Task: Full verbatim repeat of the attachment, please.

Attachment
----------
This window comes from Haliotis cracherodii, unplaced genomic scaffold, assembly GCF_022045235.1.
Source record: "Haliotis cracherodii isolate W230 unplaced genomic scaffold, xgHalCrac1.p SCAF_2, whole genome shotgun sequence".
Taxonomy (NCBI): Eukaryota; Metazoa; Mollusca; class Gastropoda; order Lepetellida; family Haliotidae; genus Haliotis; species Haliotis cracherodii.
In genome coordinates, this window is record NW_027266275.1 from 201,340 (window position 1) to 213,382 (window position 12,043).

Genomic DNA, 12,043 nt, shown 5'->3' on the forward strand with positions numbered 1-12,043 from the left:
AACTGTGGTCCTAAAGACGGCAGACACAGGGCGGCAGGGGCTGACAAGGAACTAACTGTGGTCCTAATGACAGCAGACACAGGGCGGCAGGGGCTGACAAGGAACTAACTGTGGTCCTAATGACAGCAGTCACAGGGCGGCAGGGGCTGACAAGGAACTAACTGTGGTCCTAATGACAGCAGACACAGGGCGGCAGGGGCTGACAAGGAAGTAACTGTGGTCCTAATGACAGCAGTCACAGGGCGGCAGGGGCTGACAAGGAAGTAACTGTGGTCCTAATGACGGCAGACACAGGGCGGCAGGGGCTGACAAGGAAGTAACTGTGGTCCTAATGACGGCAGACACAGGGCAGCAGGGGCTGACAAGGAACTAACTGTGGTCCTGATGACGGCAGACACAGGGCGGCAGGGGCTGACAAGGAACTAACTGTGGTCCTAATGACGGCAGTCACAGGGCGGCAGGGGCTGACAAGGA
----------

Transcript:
This window comes from Haliotis cracherodii, unplaced genomic scaffold, assembly GCF_022045235.1.
Source record: "Haliotis cracherodii isolate W230 unplaced genomic scaffold, xgHalCrac1.p SCAF_2, whole genome shotgun sequence".
Taxonomy (NCBI): Eukaryota; Metazoa; Mollusca; class Gastropoda; order Lepetellida; family Haliotidae; genus Haliotis; species Haliotis cracherodii.
In genome coordinates, this window is record NW_027266275.1 from 201,340 (window position 1) to 213,382 (window position 12,043).

Genomic DNA, 12,043 nt, shown 5'->3' on the forward strand with positions numbered 1-12,043 from the left:
AACTGTGGTCCTAAAGACGGCAGACACAGGGCGGCAGGGGCTGACAAGGAACTAACTGTGGTCCTAATGACAGCAGACACAGGGCGGCAGGGGCTGACAAGGAACTAACTGTGGTCCTAATGACAGCAGTCACAGGGCGGCAGGGGCTGACAAGGAACTAACTGTGGTCCTAATGACAGCAGACACAGGGCGGCAGGGGCTGACAAGGAAGTAACTGTGGTCCTAATGACAGCAGTCACAGGGCGGCAGGGGCTGACAAGGAAGTAACTGTGGTCCTAATGACGGCAGACACAGGGCGGCAGGGGCTGACAAGGAAGTAACTGTGGTCCTAATGACGGCAGACACAGGGCAGCAGGGGCTGACAAGGAACTAACTGTGGTCCTGATGACGGCAGACACAGGGCGGCAGGGGCTGACAAGGAACTAACTGTGGTCCTAATGACGGCAGTCACAGGGCGGCAGGGGCTGACAAGGA